Last week’s London reviews:
The critic “referees a head-to-head between south-west London’s new French restaurants, Le Provence and Bellevue Rendezvous”. The former turns out to be “a dinky French bistro in Barnes serving classic French cooking in a small dining room with a glass ceiling”. The food’s the thing here (“light, refined interpretations of French classics”), and it “barely puts a foot wrong”.
The other half of the critic’s south London run off is a Balham restaurant that’s “as French as they come, packed with real, live French people, and our waiter insisted on speaking French to us as much as possible… despite our best efforts not to.” The food turns out to be a “homier, simpler take on French food than Le Provence”, but he still has a “most merveilleux night out”.
Marina O'Loughlin, Metro (Rating: 3/5 stars)
Bjorn van der Horst’s Clerkenwell newcomer offers “five-star cooking”, says the critic, but “the place” and “the attitude” reduce it to three-star status. This, she concludes, is a chef who needs to “relax”.
Hi Sushi Izakaya
Fay Maschler, Evening Standard (Rating: 3/5 stars)
The “seventh outlet in the Hi Sushi group”, in Covent Garden, gets a rather lukewarm reception. Some dishes are rather disappointing, but the “black cod miso” and the “inspired dessert of caramel chawan mushi with raspberries and a Chinese gooseberry” help win a three-star rating overall nonetheless.
This week’s national reviews:
Giles Coren, The Times (Rating: 2/10)
“I had never planned to review Sushinho”, admits the critic, because the newish Kings Road serves Japanese/Brazillian fusion food, which is “everything I never wanted.” His experience does not exceed his expectations; in this “loud, dark Chelsea cocktail lounge” neither cuisine is realised well. The sushi (which, the critic believes, “must be first-rate or nothing”) is “just about edible, and thus pointless” and the Brazilian pork belly is “bland and dusty”.
For the critic, this “curious and refreshingly artless” Lebanese stands out favourably against the “pomposity” of its Knightsbridge competitors. A “wry, grizzled bunch” of staff replace the usual “sycophantic waiters”, and the “utilitarianism” of a “small, square room” provides relief from “gaudily Arabesque” interiors. It is “unashamedly committed to its food”, which turns out to be “delectable”.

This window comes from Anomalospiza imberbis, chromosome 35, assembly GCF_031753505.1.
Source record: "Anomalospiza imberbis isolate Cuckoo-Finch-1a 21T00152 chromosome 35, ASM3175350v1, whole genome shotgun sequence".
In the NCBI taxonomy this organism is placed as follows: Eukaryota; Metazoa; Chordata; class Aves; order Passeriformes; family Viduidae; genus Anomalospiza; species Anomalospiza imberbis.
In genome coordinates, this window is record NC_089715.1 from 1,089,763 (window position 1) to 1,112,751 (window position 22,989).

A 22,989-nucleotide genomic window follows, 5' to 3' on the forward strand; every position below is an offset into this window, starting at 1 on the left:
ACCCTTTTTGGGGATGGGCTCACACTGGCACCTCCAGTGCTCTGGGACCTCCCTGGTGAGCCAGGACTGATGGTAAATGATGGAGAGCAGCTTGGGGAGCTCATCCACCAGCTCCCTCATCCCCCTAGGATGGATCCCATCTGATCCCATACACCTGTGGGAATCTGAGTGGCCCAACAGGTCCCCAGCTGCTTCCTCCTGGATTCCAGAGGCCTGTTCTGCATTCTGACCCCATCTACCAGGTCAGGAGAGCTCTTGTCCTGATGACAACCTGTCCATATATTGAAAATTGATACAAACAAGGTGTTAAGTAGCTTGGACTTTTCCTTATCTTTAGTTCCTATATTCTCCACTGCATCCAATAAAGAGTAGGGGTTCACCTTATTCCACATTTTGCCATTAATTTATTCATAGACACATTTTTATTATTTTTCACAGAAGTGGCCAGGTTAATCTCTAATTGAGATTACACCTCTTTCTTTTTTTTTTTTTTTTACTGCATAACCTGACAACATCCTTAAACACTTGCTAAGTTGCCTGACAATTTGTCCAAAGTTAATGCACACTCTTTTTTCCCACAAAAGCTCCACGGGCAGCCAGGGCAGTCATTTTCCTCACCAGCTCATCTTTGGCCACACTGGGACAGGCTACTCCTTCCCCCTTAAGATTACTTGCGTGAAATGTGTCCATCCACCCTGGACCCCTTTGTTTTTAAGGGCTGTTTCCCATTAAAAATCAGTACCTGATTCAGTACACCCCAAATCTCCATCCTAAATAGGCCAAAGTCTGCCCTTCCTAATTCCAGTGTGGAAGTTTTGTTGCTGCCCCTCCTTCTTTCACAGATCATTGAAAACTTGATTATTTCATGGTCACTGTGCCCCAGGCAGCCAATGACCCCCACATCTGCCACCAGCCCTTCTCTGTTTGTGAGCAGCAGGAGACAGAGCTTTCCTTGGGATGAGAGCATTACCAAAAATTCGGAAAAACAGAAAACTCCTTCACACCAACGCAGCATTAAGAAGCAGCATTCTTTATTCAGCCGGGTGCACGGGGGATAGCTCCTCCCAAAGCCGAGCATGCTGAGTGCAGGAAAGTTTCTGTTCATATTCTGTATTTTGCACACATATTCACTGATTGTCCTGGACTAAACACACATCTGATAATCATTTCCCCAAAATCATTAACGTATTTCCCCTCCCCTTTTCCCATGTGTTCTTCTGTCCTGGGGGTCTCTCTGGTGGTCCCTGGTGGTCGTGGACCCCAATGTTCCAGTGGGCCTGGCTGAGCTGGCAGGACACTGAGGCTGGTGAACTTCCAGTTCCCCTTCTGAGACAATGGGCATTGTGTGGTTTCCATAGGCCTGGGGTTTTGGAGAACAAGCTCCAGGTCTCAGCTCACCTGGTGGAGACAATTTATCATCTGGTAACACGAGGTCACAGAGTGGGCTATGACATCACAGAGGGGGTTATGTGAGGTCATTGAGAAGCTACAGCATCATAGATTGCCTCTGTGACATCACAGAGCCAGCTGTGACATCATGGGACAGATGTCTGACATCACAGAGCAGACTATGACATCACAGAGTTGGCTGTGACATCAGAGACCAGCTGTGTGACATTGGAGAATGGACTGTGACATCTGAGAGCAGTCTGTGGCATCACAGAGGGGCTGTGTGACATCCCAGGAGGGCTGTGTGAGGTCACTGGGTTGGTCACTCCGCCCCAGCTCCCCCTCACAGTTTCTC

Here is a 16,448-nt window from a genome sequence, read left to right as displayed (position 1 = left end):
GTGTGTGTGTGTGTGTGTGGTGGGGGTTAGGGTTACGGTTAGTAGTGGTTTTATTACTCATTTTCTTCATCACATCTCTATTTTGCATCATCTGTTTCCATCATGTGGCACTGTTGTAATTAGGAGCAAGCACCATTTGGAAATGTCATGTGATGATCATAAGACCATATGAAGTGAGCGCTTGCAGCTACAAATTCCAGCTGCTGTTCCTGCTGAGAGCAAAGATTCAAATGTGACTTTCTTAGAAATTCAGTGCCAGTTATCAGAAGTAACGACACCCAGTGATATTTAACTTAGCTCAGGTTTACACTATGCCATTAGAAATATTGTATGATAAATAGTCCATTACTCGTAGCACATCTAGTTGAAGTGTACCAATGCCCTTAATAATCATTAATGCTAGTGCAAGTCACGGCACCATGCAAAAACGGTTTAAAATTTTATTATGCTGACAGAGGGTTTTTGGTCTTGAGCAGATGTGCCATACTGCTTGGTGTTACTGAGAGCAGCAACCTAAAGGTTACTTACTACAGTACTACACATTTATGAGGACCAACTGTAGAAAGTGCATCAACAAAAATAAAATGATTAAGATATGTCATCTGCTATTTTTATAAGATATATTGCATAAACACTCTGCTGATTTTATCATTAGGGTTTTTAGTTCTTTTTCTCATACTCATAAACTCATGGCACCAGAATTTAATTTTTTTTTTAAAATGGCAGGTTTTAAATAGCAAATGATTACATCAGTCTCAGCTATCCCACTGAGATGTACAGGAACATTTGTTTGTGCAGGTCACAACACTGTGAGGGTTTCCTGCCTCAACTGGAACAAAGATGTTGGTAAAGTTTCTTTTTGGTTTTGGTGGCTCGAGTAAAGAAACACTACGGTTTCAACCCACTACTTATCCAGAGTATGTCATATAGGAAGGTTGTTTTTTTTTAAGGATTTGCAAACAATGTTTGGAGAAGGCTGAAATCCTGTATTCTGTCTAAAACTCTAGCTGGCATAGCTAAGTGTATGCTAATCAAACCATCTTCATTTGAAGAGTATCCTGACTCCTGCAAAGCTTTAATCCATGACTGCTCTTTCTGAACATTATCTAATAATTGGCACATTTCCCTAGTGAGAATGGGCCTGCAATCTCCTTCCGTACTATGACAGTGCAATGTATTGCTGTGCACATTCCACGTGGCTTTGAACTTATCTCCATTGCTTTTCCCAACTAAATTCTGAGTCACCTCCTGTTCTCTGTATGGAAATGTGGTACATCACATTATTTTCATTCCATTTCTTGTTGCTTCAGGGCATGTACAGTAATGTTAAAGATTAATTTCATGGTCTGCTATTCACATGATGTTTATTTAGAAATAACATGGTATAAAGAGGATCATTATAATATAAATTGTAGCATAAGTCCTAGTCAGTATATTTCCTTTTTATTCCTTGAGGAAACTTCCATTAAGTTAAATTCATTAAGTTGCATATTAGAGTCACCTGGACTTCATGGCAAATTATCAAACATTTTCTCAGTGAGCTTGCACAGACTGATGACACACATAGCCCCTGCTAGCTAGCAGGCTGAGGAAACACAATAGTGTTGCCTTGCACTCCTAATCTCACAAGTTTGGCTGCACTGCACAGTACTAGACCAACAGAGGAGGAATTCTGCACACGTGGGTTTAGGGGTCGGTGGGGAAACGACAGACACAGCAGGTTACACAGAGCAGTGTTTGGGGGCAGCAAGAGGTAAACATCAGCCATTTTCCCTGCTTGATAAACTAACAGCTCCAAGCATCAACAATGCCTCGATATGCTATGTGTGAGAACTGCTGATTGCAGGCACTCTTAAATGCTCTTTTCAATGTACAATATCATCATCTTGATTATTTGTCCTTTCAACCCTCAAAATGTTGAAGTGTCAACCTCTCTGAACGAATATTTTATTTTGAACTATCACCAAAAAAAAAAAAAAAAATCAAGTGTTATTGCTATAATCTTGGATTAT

Rachel Johnson, The Sunday Times (Rating: 3/5 stars)
Mr Gill’s stand-in critic is quite swept away by Jamie’s seaside venture; “the whole vibe is a modern, sand-in-your-toes crab shack, but with punchy prices and laid-back service.” The food review comes from her 15-year old son, Ludo, who finds the portions of the four-course tasting menu “a little dainty”. For the critic, the charitable venture is “a cracking idea” and “it works” too.
Number 6, Padstow
Zoe Williams, The Telegraph (Rating: 8/10)
This “modern” Cornish restaurant is notable for not being owned by Rick Stein. The critic finds it slighly empty, perhaps because, as summarised in the last four words of her review, it is “[m]ainly delicious, slightly weird”.
Little Yang Sing, Manchester
Toby Young, The Independent on Sunday (Rating: 5/20)
A review of the restaurant generally known as one of the best in Manchester’s Chinatown. A “fairly expensive” meal turns out to be disappointing; the critic is served – “with “enormous reluctance” – a sequence of “flavourless” dishes. Little Yang Sing, he concludes, “is coasting on a reputation it no longer deserves.”
Hell Bay, Bryher, Isles of Scilly
Jasper Gerard, The Sunday Telegraph (Rating: 3.5/5)
The critic visits a bay “on the most wizened and westerly frontier of Britain, the remotest rock on mainland Britain’s remotest island”. It turns out to have a “heavenly setting”, but ‘the slightly anaemic restaurant is purgatory”. The food isn’t bad, though, leaving the critic to conclude that he may have been to hell, but has the feeling that he’ll be back.